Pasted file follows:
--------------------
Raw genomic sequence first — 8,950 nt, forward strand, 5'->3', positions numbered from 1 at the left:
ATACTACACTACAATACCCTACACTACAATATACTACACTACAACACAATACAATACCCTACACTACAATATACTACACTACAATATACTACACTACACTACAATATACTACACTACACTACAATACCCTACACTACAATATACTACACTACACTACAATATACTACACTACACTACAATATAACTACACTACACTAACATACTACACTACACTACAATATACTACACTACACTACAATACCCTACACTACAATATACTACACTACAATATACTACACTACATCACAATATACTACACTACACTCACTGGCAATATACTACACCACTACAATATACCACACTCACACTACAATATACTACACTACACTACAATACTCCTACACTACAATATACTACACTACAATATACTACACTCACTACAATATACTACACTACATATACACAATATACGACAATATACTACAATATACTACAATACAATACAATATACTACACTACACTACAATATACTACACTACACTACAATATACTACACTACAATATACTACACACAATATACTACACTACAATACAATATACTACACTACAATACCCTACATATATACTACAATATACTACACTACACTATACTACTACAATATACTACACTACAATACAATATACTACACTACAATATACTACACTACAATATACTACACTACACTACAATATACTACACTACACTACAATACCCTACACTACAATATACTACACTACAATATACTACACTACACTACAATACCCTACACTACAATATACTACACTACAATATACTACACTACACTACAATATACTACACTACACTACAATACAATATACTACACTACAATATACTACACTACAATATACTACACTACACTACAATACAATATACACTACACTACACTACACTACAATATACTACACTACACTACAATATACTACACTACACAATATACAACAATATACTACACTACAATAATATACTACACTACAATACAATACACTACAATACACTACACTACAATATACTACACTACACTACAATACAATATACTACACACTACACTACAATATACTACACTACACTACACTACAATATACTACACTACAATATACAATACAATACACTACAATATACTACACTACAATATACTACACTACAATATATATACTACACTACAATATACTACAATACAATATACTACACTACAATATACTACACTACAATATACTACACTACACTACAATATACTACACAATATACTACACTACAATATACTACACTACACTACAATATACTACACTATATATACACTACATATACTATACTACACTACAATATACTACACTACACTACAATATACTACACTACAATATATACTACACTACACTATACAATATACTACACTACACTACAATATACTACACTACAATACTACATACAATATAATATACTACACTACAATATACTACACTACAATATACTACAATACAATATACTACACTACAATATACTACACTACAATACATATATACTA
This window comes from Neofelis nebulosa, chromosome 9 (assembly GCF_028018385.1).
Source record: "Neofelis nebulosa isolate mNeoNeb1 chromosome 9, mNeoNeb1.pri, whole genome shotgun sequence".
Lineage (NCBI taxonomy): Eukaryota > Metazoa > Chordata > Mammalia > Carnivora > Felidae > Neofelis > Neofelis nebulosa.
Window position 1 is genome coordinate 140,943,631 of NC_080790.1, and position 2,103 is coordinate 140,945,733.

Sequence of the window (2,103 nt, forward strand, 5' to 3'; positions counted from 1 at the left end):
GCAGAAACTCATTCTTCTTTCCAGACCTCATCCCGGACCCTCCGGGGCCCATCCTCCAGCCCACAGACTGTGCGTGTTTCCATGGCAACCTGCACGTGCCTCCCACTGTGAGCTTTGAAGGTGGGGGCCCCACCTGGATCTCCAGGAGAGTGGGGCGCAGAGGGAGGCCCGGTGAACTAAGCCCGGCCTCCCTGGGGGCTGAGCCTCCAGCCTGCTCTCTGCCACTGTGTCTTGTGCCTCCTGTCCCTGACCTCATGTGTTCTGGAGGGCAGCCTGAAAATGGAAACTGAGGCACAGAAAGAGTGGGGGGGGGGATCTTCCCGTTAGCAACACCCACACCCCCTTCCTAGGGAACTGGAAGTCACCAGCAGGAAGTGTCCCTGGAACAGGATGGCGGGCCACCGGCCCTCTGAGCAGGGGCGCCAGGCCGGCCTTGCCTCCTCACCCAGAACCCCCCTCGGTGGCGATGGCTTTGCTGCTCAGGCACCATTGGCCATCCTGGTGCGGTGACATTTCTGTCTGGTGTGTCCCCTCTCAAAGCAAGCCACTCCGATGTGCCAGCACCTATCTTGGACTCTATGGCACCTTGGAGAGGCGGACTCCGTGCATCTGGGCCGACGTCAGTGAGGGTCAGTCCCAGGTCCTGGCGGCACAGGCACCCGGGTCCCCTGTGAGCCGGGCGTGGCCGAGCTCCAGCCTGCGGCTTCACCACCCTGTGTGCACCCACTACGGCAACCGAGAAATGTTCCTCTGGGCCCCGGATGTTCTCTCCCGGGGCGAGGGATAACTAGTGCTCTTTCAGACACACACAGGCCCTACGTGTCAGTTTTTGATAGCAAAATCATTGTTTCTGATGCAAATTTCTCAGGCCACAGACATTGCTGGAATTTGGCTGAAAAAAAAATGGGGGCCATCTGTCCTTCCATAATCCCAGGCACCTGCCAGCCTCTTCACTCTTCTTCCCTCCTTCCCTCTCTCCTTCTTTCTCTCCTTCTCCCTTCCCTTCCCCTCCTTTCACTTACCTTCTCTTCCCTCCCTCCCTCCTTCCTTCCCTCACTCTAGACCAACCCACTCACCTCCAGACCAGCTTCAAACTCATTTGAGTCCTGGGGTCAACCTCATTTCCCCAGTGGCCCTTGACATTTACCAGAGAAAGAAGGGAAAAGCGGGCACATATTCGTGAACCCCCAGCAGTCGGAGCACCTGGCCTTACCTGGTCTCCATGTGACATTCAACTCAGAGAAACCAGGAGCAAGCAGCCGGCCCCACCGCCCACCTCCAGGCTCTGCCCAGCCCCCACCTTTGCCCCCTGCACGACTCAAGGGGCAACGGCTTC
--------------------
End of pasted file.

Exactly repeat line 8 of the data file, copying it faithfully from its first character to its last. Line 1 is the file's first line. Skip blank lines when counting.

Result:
GCAGAAACTCATTCTTCTTTCCAGACCTCATCCCGGACCCTCCGGGGCCCATCCTCCAGCCCACAGACTGTGCGTGTTTCCATGGCAACCTGCACGTGCCTCCCACTGTGAGCTTTGAAGGTGGGGGCCCCACCTGGATCTCCAGGAGAGTGGGGCGCAGAGGGAGGCCCGGTGAACTAAGCCCGGCCTCCCTGGGGGCTGAGCCTCCAGCCTGCTCTCTGCCACTGTGTCTTGTGCCTCCTGTCCCTGACCTCATGTGTTCTGGAGGGCAGCCTGAAAATGGAAACTGAGGCACAGAAAGAGTGGGGGGGGGGATCTTCCCGTTAGCAACACCCACACCCCCTTCCTAGGGAACTGGAAGTCACCAGCAGGAAGTGTCCCTGGAACAGGATGGCGGGCCACCGGCCCTCTGAGCAGGGGCGCCAGGCCGGCCTTGCCTCCTCACCCAGAACCCCCCTCGGTGGCGATGGCTTTGCTGCTCAGGCACCATTGGCCATCCTGGTGCGGTGACATTTCTGTCTGGTGTGTCCCCTCTCAAAGCAAGCCACTCCGATGTGCCAGCACCTATCTTGGACTCTATGGCACCTTGGAGAGGCGGACTCCGTGCATCTGGGCCGACGTCAGTGAGGGTCAGTCCCAGGTCCTGGCGGCACAGGCACCCGGGTCCCCTGTGAGCCGGGCGTGGCCGAGCTCCAGCCTGCGGCTTCACCACCCTGTGTGCACCCACTACGGCAACCGAGAAATGTTCCTCTGGGCCCCGGATGTTCTCTCCCGGGGCGAGGGATAACTAGTGCTCTTTCAGACACACACAGGCCCTACGTGTCAGTTTTTGATAGCAAAATCATTGTTTCTGATGCAAATTTCTCAGGCCACAGACATTGCTGGAATTTGGCTGAAAAAAAAATGGGGGCCATCTGTCCTTCCATAATCCCAGGCACCTGCCAGCCTCTTCACTCTTCTTCCCTCCTTCCCTCTCTCCTTCTTTCTCTCCTTCTCCCTTCCCTTCCCCTCCTTTCACTTACCTTCTCTTCCCTCCCTCCCTCCTTCCTTCCCTCACTCTAGACCAACCCACTCACCTCCAGACCAGCTTCAAACTCATTTGAGTCCTGGGGTCAACCTCATTTCCCCAGTGGCCCTTGACATTTACCAGAGAAAGAAGGGAAAAGCGGGCACATATTCGTGAACCCCCAGCAGTCGGAGCACCTGGCCTTACCTGGTCTCCATGTGACATTCAACTCAGAGAAACCAGGAGCAAGCAGCCGGCCCCACCGCCCACCTCCAGGCTCTGCCCAGCCCCCACCTTTGCCCCCTGCACGACTCAAGGGGCAACGGCTTC